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Feb 15
By Matt Gander In New Nintendo Downloads No Comments

As time goes by, reasons to own/buy a Wii U become fewer. This week it’s the turn of former system exclusive Bayonetta 2 to make the jump from Wii U to Switch, gaining access to a far larger audience in the process.

To sweeten the deal, the original Bayonetta is included. It comes as a download code with the physical release or can be purchased from the eShop for £24.99. Alternatively, those who purchase Bayonetta 2 digitally for £39.99 can grab the original for £10. £49.99 for both, in fewer words.

Nintendo Life awarded Bayonetta 2 a lofty 9/10. “Despite being a three-plus-year-old port, Bayonetta 2 shines brightest on Nintendo Switch. It runs without a hitch at 60fps, looks incredible in both TV and tabletop modes and offers an addictive free-flowing combat formula that sprinkles in platforming, light exploration and a ridiculous story to create something that you simply need to experience,” was their verdict.

The original walked away with an 8/10, incidentally.

Other games hitting both stores shelves and the eShop include NIS America’s top-down 2D RPG The Longest Five Minutes (£39.99) and Monster Energy Supercross – The Official Videogame (£49.99). The PS4/XO versions of Monster Energy Supercross reviewed well, but the absence of reviews of the Switch version is a tad concerning.

On 3DS meanwhile there’s the time-travelling JRPG Radiant Historia: Perfect Chronology (£34.99), published by Deep Silver.

Fe (£17.99) – an EA Originals title, set in a magical forest – launches tomorrow, but it looks like the review embargo doesn’t lift until launch day. That isn’t usually a good sign. Developer Zoink are a more than capable studio, though, and the game itself looks rather intriguing. We’ll reserve judgement for now.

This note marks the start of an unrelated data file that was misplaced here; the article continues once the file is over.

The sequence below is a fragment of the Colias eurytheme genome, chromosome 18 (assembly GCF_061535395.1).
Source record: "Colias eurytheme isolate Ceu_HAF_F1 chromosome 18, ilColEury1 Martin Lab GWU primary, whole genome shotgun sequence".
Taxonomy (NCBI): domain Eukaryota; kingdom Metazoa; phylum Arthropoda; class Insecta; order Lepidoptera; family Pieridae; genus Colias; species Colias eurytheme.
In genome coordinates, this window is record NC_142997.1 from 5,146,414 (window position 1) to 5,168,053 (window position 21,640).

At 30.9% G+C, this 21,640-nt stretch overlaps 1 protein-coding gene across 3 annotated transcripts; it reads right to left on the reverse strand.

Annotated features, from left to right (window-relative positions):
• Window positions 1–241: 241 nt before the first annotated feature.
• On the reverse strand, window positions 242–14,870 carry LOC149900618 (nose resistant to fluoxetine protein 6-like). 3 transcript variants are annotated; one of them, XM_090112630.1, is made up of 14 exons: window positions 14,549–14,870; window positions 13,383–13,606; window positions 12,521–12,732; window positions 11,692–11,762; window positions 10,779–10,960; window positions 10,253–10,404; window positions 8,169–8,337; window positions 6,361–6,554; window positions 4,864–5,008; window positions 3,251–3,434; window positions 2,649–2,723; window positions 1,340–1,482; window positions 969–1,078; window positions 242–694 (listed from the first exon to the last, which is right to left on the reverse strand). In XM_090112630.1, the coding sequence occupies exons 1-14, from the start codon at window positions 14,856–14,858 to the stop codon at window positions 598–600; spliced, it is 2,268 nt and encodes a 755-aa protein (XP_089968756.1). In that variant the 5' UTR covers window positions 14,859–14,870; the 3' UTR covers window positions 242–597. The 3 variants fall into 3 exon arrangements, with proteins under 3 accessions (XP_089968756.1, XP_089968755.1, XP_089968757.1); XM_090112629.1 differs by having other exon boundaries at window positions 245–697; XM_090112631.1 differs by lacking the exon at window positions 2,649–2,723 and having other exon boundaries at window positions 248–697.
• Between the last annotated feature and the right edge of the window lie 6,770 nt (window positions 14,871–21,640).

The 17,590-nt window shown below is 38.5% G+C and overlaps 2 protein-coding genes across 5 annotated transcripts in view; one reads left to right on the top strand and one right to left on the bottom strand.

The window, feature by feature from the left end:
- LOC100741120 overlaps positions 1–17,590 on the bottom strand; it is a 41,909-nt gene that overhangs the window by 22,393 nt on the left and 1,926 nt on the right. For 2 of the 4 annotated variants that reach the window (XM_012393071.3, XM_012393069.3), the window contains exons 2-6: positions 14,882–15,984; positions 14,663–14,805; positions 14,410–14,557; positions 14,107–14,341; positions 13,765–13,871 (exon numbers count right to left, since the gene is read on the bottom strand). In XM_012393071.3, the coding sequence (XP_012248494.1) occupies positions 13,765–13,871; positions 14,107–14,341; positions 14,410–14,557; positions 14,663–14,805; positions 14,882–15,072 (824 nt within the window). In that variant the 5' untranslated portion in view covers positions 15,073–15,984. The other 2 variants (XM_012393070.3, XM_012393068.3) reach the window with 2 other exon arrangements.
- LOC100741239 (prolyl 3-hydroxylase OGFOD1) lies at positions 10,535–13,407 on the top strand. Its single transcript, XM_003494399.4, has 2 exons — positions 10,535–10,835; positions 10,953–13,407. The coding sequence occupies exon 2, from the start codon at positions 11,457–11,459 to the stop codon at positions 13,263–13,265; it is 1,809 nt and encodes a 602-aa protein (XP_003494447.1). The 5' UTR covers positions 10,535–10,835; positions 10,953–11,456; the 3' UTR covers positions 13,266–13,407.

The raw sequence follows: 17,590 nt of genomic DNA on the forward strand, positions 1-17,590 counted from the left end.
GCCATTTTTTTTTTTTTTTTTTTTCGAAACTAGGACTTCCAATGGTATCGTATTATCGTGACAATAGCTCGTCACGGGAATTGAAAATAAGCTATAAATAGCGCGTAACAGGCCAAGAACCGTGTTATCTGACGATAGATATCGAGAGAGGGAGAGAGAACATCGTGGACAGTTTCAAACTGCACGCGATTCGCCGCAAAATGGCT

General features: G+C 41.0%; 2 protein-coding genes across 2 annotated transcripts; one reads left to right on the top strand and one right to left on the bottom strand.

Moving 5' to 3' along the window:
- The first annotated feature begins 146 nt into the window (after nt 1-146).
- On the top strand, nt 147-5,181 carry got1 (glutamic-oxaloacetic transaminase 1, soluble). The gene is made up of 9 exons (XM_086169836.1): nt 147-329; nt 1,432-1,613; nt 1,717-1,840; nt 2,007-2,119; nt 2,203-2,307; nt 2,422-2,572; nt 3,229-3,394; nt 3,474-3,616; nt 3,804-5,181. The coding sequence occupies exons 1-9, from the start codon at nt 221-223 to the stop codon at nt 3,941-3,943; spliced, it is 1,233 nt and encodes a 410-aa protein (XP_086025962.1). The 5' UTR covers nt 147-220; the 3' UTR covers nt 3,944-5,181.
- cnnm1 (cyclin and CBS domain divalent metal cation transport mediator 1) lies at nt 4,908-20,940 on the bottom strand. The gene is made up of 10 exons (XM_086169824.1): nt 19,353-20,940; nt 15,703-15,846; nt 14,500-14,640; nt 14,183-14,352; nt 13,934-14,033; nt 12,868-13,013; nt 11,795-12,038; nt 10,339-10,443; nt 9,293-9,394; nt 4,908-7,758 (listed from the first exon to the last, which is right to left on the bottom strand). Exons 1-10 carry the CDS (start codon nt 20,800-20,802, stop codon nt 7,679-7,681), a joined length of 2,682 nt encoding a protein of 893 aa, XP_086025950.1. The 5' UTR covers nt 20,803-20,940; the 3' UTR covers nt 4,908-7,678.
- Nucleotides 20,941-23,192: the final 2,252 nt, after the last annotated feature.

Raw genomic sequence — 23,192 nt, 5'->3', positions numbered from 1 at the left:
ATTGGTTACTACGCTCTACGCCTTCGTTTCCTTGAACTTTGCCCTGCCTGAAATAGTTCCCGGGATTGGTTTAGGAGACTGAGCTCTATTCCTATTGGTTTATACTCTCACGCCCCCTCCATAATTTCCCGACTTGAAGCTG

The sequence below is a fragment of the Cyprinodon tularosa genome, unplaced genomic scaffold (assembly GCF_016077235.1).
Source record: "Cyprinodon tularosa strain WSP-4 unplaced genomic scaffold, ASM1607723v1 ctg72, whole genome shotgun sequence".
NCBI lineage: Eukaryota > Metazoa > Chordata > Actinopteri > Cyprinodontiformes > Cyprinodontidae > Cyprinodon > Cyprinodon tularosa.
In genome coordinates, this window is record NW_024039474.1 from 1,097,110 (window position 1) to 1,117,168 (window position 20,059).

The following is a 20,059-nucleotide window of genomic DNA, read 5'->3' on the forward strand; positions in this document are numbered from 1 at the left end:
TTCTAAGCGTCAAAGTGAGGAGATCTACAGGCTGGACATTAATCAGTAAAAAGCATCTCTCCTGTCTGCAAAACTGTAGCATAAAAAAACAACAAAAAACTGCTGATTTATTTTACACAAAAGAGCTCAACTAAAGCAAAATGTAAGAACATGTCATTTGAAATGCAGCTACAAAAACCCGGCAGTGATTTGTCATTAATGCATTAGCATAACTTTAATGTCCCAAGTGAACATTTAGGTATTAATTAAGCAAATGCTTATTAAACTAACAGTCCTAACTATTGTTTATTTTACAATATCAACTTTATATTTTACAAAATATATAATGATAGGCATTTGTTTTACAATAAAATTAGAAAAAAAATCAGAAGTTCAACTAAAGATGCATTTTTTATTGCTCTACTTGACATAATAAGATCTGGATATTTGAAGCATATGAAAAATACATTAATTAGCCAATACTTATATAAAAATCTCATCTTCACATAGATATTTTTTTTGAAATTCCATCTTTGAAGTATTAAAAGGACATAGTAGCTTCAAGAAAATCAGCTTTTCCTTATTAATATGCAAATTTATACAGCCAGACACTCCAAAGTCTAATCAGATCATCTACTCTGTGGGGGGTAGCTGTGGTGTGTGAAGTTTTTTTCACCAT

The Fall Part 2 Unbound (£12.79) is another new multi-format release, being a bleak sci-fi adventure with point ‘n click elements. The original hit the Wii U back in 2015, making this sequel a long time coming.

Then we have AQUA KITTY UDX (£6.49), a pixel art horizontal shooter than rather brazenly borrows from Defender (plus a few other arcade classics). While we’ve never reviewed it, we did spend a very pleasurable afternoon with the Xbox One version not long ago. It gets our recommendation.

The same goes for Owlboy (£18.99), an incredibly refined platformer that boasts of rich artwork. The majority of reviews clock in at 9/10. “This is still one of the most emotionally rich video games of recent years, as well as one of the best examples of pixel art to ever take roost on consoles,” said The Metro.

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Feb 14
By Matt Gander In This Week's Games No Comments

On first glance, this week’s new release line-up looks quite promising. When it comes to the critical opinions of two of the big hitters though, it seems that false promises were all they ever offered.

To elaborate, both Kingdom Come: Deliverance and Dynasty Warriors 9 have arrived to a tepid reception. A few reviewers were left mildly impressed, but literally just a few – most review scores are mediocre at best.

Dynasty Warriors 9 is a long-awaited franchise reboot, giving the hack ‘n slasher the open-world treatment. Jim Sterling’s video review paints a very grim picture – a huge, sprawling, open-world filled with nothing to do but painstakingly ride through dull countryside from one battle to the next. Fights are over too quickly due to the revised combat being too simplistic for its own good. On top of all this, the new grappling hook accessory makes storming castles – a joy in previous games – a breeze. Jump the wall, kill a warlord, then ride your horse for another five minutes before repeating the process. Oh dear.

The ambitious RPG Kingdom Come: Deliverance is too ambitious for its own good, meanwhile. It sounds like it suffers from the fate as Risen, Sacred, Two Worlds and other undernourished Euro RPGs, suffering from bugs, glitches, performance issues and a general lack of polish and expertise. Maybe after a few patches it’ll be in a better shape. [Update] A few more reviews have rolled out since, including top marks (10/10) from Xbox Tavern. It has definitely divided critics, that’s for sure.

Another, very different, RPG launches this week – Square-Enix’s remake of Secret of Mana on PS4 and (surprise!) PS Vita. The 3DS isn’t without a slice of role-playing pie either, thanks to Deep Silver’s Radiant Historia Perfect Chronology.